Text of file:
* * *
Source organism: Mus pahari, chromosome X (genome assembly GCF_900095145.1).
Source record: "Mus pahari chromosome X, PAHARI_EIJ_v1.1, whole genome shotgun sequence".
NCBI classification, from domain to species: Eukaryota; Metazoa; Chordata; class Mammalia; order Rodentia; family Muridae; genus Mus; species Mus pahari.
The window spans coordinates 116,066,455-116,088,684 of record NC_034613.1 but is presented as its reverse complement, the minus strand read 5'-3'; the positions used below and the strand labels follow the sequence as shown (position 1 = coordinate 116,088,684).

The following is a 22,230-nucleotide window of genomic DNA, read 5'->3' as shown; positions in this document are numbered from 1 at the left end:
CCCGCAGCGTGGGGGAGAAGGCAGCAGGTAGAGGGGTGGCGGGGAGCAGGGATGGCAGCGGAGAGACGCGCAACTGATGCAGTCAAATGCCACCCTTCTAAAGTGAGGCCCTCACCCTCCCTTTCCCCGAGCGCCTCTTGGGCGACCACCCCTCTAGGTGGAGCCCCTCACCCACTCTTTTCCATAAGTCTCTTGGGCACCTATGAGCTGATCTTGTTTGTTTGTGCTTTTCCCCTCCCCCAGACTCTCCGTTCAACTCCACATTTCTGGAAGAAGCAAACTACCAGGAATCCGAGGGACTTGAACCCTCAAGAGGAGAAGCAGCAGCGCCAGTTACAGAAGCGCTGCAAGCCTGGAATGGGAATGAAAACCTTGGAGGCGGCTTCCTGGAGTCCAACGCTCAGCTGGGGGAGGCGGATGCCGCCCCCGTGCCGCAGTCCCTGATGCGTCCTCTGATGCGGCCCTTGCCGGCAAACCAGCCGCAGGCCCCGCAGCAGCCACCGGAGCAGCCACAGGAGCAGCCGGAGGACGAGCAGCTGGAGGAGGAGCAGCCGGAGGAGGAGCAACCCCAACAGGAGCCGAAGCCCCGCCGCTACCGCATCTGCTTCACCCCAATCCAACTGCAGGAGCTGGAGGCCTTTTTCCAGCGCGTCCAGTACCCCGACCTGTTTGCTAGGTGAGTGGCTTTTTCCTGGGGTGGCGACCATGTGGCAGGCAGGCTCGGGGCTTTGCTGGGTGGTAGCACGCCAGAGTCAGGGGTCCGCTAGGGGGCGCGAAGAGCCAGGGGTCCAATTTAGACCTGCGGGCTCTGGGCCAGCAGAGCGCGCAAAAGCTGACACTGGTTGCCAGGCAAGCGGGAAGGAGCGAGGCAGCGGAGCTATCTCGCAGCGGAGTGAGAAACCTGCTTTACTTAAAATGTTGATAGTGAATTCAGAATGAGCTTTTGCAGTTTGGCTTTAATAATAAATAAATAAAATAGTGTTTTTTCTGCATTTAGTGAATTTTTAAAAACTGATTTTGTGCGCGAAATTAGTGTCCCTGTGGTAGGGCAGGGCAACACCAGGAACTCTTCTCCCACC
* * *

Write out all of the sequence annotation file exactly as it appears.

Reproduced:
Source organism: Mus pahari, chromosome X (genome assembly GCF_900095145.1).
Source record: "Mus pahari chromosome X, PAHARI_EIJ_v1.1, whole genome shotgun sequence".
NCBI classification, from domain to species: Eukaryota; Metazoa; Chordata; class Mammalia; order Rodentia; family Muridae; genus Mus; species Mus pahari.
The window spans coordinates 116,066,455-116,088,684 of record NC_034613.1 but is presented as its reverse complement, the minus strand read 5'-3'; the positions used below and the strand labels follow the sequence as shown (position 1 = coordinate 116,088,684).

The following is a 22,230-nucleotide window of genomic DNA, read 5'->3' as shown; positions in this document are numbered from 1 at the left end:
CCCGCAGCGTGGGGGAGAAGGCAGCAGGTAGAGGGGTGGCGGGGAGCAGGGATGGCAGCGGAGAGACGCGCAACTGATGCAGTCAAATGCCACCCTTCTAAAGTGAGGCCCTCACCCTCCCTTTCCCCGAGCGCCTCTTGGGCGACCACCCCTCTAGGTGGAGCCCCTCACCCACTCTTTTCCATAAGTCTCTTGGGCACCTATGAGCTGATCTTGTTTGTTTGTGCTTTTCCCCTCCCCCAGACTCTCCGTTCAACTCCACATTTCTGGAAGAAGCAAACTACCAGGAATCCGAGGGACTTGAACCCTCAAGAGGAGAAGCAGCAGCGCCAGTTACAGAAGCGCTGCAAGCCTGGAATGGGAATGAAAACCTTGGAGGCGGCTTCCTGGAGTCCAACGCTCAGCTGGGGGAGGCGGATGCCGCCCCCGTGCCGCAGTCCCTGATGCGTCCTCTGATGCGGCCCTTGCCGGCAAACCAGCCGCAGGCCCCGCAGCAGCCACCGGAGCAGCCACAGGAGCAGCCGGAGGACGAGCAGCTGGAGGAGGAGCAGCCGGAGGAGGAGCAACCCCAACAGGAGCCGAAGCCCCGCCGCTACCGCATCTGCTTCACCCCAATCCAACTGCAGGAGCTGGAGGCCTTTTTCCAGCGCGTCCAGTACCCCGACCTGTTTGCTAGGTGAGTGGCTTTTTCCTGGGGTGGCGACCATGTGGCAGGCAGGCTCGGGGCTTTGCTGGGTGGTAGCACGCCAGAGTCAGGGGTCCGCTAGGGGGCGCGAAGAGCCAGGGGTCCAATTTAGACCTGCGGGCTCTGGGCCAGCAGAGCGCGCAAAAGCTGACACTGGTTGCCAGGCAAGCGGGAAGGAGCGAGGCAGCGGAGCTATCTCGCAGCGGAGTGAGAAACCTGCTTTACTTAAAATGTTGATAGTGAATTCAGAATGAGCTTTTGCAGTTTGGCTTTAATAATAAATAAATAAAATAGTGTTTTTTCTGCATTTAGTGAATTTTTAAAAACTGATTTTGTGCGCGAAATTAGTGTCCCTGTGGTAGGGCAGGGCAACACCAGGAACTCTTCTCCCACC